- Predicating U.S. aid to the Lebanese government on sweeping and genuine economic reforms, and increased transparency in the financial sector, to guarantee Hezbollah’s exclusion – directly or via intermediaries – from the Lebanese banking and financial sphere.
Tightening the Noose on Sectors of the Iranian Economy
- The US government needs to further crack down on Iran’s petrochemicals sector— its second largest export industry after oil. In June 2019, the US Department of the Treasury took action against Iran’s largest and most profitable petrochemical holding group, Persian Gulf Petrochemical Industries (PGPIC), and PGPIC’s vast network of 39 subsidiary petrochemical companies and foreign-based sales agents. However, individual sanctions need to be levied against every Iranian petrochemical company and complex, as well as other key players in the sector, in order to eliminate any regulatory gap. Notably, Tamin Petroleum & Petrochemical Investment Co (TAPPICO), a subsidiary of state- owned Social Security Investment Company (SSIC) and a major investment vehicle holding majority stakes in multiple petrochemical plants, projects, and companies, warrants a similar designation to PGPIC.
- UANI has identified scores of foreign-flagged vessels collaborating with the Iranian regime in an effort to continue exporting sanctioned Iranian oil and gas. Using a wide array of evasive and illicit tactics – ‘going dark,’ obscuring ownership, ‘flag-hopping,’ renaming, ‘spoofing,’ ‘ship-to-ship’ transfers – these vessels are providing the regime with its most critical economic lifeline. OFAC must work with the international shipping community, especially flag registries, classification societies, and P&I Clubs, to establish a widely accessible clearing-house of ‘rogue vessels’ prohibited from flagging, classing or insurance. While flag registries are increasingly alive to the issue of ‘flag-hopping,’ OFAC should also seek to individually designate vessels and/or their owners/operators as a complementary remedy.
Iranian Trade Conference Circuit
- The US Treasury should further inhibit the ongoing Iranian trade conference circuit. There are still dozens of Iran trade conferences encouraging foreign investment and business attended by Western companies. The US Department of the Treasury has already sanctioned the New Horizons conference organizer for supporting the IRGC-QF and for “host[ing] international conferences that have provided Iranian intelligence officers a platform to recruit and collect intelligence information from attendees...” Furthermore, the Treasury Department should sanction any European organizer, notably including Germany’s IMAG GmbH, which continues to play a big role in convening Iranian conferences. Finally, the US government should call on all foreign companies to refrain from attending Iranian trade shows and business conferences for the same reasons that New Horizons was sanctioned: exposure to surveillance and corporate theft.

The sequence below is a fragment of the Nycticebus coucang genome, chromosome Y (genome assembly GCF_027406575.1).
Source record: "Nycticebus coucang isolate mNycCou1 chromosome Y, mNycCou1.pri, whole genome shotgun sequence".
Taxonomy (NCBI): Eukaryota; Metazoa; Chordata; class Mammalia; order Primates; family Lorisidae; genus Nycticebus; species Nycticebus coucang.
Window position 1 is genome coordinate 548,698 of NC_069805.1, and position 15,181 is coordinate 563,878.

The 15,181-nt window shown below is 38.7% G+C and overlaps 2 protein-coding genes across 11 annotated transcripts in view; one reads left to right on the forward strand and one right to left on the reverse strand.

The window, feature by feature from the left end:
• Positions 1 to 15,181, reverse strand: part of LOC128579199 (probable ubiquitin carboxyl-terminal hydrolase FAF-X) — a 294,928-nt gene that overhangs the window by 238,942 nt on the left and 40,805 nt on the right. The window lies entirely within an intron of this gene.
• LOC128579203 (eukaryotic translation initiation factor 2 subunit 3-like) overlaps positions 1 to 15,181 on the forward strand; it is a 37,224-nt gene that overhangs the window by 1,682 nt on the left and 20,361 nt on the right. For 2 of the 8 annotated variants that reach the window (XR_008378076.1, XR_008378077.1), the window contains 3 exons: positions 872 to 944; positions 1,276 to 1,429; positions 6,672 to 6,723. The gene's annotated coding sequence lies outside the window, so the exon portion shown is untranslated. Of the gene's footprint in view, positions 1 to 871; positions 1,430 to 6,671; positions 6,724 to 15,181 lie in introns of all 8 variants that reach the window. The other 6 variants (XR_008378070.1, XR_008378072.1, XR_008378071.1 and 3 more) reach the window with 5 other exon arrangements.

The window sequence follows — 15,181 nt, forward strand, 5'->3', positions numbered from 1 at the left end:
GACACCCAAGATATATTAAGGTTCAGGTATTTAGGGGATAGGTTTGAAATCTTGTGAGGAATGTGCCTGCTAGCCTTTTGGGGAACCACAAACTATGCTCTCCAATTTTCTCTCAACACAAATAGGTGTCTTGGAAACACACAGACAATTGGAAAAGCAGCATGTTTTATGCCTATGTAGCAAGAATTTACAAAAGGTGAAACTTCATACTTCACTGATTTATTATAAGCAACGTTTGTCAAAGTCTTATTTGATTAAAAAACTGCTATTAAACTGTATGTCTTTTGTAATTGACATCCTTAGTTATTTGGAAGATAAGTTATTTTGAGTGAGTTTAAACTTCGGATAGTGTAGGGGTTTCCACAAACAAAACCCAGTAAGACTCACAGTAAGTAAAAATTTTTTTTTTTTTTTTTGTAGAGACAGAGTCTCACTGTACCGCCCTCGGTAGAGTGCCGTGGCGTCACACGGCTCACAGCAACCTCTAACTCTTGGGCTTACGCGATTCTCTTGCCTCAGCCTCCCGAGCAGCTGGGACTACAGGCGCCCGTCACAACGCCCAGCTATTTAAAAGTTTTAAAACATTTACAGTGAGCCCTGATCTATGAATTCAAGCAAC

Construction & Engineering Sectors
- In October 2018, the IRGC commander-in-chief appointed Saeed Mohammad (a.k.a. Saeed Mohammad Esmaili) as KCB’s new “Commander.” Mohammad must be individually designated to inhibit his and KCB’s abilities to solicit foreign investment which directly advances the IRGC’s cause. As Iran’s largest contractor for industrial and construction projects with hundreds of satellite firms under its control, KCB is the most critical element in the IRGC’s economic dominance over the Iranian economy.
Working with Our Allies to Counter Iranian Aggression
- The US should encourage other countries to follow its lead and issue maritime guidance for all companies, involved in maritime trade as the UK’s Office of Financial Sanctions Implementation (OFSI) has recently done.